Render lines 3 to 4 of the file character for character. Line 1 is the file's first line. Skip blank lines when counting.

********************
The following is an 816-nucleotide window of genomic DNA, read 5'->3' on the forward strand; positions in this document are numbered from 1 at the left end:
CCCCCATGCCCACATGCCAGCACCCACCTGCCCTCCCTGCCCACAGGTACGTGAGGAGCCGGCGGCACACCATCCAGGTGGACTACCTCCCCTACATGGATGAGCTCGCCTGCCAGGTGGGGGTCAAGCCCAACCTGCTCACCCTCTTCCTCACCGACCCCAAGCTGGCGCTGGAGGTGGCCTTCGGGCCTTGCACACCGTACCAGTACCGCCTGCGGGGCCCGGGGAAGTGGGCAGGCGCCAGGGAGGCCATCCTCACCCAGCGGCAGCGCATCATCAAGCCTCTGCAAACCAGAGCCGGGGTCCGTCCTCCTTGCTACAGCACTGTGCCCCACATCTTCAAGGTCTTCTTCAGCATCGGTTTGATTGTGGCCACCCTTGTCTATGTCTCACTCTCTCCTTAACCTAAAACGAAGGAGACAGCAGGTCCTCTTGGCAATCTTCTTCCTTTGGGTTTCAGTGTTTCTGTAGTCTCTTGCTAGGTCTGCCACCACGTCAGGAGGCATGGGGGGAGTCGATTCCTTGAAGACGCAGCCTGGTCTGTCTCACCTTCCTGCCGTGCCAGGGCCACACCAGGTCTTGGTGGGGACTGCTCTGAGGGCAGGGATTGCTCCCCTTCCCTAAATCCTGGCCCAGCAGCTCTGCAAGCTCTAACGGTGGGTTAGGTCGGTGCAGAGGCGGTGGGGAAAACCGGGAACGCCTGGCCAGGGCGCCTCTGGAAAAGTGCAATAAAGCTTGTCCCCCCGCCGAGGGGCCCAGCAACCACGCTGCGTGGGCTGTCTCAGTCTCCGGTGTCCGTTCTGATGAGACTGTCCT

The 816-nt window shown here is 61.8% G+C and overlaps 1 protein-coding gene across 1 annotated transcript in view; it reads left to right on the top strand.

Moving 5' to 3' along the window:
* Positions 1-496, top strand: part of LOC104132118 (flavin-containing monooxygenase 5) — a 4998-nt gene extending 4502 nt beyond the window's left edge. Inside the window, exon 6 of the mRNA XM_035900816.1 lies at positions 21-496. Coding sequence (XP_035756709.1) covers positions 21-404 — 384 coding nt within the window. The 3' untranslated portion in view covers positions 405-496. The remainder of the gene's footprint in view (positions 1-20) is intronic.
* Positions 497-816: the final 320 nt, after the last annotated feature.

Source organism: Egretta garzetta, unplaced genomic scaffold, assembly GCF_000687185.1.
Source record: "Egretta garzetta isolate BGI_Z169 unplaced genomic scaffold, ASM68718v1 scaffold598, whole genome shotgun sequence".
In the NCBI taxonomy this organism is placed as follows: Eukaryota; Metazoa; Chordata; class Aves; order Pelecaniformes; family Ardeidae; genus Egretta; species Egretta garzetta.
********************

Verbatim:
The 816-nt window shown here is 61.8% G+C and overlaps 1 protein-coding gene across 1 annotated transcript in view; it reads left to right on the top strand.

Moving 5' to 3' along the window: